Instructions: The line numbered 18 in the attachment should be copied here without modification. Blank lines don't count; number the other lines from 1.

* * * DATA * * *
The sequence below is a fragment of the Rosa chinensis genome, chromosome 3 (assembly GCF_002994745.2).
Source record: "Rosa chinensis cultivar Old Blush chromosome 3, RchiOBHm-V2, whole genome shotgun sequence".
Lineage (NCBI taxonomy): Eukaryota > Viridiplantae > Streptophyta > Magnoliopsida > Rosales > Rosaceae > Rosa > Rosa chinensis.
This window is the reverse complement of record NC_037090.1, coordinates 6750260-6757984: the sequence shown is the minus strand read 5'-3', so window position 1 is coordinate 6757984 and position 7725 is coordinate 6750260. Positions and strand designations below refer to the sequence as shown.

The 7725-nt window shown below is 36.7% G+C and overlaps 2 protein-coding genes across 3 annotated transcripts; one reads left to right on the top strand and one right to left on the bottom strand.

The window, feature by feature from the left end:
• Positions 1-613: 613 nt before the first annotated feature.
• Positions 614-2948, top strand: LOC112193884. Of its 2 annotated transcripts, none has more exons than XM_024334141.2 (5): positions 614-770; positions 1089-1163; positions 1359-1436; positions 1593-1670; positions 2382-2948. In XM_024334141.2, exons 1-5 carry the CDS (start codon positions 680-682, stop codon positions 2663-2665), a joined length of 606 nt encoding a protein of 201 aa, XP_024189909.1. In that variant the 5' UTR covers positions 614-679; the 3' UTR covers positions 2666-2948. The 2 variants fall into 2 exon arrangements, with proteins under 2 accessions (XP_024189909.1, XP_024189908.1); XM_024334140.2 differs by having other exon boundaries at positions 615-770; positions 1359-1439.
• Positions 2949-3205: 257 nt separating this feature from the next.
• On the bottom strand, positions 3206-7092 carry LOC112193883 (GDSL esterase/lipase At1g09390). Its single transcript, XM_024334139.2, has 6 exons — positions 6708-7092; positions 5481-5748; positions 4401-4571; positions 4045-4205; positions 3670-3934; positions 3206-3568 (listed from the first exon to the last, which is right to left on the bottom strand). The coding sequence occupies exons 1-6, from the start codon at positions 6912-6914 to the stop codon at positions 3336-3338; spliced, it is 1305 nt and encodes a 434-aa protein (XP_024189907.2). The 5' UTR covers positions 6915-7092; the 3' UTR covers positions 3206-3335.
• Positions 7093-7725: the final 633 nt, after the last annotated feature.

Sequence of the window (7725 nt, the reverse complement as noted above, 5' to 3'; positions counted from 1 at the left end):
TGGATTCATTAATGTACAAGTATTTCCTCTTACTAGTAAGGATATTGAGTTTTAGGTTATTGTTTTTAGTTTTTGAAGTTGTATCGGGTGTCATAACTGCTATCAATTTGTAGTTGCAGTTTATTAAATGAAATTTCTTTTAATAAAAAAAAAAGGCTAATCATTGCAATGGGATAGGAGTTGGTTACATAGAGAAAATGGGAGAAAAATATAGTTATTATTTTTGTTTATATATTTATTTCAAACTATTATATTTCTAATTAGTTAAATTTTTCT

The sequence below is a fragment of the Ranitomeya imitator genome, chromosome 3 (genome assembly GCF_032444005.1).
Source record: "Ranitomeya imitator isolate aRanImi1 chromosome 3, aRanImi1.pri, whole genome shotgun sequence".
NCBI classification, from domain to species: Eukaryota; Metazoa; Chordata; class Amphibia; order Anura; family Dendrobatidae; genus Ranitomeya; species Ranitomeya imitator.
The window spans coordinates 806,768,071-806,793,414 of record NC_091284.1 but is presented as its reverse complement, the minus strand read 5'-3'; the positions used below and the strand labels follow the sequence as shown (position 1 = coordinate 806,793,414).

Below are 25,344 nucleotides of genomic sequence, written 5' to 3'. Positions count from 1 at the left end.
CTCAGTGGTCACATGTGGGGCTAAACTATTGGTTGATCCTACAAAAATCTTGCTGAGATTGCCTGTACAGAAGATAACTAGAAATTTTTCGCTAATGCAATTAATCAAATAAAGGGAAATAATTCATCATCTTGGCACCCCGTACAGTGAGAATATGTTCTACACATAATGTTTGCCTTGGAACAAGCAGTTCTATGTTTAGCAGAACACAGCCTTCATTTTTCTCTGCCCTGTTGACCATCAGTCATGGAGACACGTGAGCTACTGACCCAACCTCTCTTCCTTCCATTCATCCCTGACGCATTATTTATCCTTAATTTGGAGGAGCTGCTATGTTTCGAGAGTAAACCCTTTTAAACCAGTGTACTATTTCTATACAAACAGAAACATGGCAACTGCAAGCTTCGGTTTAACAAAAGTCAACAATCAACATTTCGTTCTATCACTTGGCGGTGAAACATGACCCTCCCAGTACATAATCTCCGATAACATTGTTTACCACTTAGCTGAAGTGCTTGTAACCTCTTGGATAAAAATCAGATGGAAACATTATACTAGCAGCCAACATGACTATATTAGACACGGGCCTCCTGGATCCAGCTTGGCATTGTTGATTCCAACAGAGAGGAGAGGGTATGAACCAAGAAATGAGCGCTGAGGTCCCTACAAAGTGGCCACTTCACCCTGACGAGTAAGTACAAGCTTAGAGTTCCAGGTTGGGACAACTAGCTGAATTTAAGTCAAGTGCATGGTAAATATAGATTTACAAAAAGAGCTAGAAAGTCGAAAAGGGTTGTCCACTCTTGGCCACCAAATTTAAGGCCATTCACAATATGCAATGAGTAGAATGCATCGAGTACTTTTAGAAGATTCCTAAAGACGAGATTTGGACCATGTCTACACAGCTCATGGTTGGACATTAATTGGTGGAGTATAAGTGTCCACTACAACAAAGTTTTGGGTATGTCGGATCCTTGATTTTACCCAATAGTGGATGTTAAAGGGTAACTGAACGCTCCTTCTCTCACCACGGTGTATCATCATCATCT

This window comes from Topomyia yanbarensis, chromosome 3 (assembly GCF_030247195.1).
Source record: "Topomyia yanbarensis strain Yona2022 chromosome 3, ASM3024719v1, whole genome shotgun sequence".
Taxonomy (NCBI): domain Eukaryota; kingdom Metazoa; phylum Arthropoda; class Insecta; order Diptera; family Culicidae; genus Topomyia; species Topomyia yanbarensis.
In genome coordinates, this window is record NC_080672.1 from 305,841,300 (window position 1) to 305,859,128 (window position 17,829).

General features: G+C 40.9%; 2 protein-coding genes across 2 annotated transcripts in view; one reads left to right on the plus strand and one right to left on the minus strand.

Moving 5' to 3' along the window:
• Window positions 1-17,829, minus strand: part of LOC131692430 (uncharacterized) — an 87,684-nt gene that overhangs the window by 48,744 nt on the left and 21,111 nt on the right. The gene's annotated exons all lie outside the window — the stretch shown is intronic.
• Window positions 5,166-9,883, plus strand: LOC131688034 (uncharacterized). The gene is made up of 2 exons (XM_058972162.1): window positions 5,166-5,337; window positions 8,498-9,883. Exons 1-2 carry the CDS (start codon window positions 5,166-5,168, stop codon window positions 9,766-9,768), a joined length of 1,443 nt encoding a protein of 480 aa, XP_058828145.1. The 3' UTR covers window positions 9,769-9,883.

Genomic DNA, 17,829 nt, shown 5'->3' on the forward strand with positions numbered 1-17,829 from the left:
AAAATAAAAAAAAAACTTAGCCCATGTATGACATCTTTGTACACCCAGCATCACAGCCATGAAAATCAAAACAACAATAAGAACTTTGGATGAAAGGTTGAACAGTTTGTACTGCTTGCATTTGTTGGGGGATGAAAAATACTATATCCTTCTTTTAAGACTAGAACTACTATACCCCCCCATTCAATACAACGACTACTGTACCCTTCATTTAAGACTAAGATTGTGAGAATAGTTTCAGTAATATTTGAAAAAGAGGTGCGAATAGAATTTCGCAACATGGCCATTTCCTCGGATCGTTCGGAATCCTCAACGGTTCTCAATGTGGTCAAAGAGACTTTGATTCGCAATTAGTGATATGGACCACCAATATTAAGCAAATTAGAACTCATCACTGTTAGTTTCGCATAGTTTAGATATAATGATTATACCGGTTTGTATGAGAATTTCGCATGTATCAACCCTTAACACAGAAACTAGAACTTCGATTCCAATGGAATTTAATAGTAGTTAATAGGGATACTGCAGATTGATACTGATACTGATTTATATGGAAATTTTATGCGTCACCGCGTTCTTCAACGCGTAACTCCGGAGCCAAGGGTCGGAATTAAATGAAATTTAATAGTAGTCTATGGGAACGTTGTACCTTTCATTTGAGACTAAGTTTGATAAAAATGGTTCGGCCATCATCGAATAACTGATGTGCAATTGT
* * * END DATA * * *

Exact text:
Below are 25,344 nucleotides of genomic sequence, written 5' to 3'. Positions count from 1 at the left end.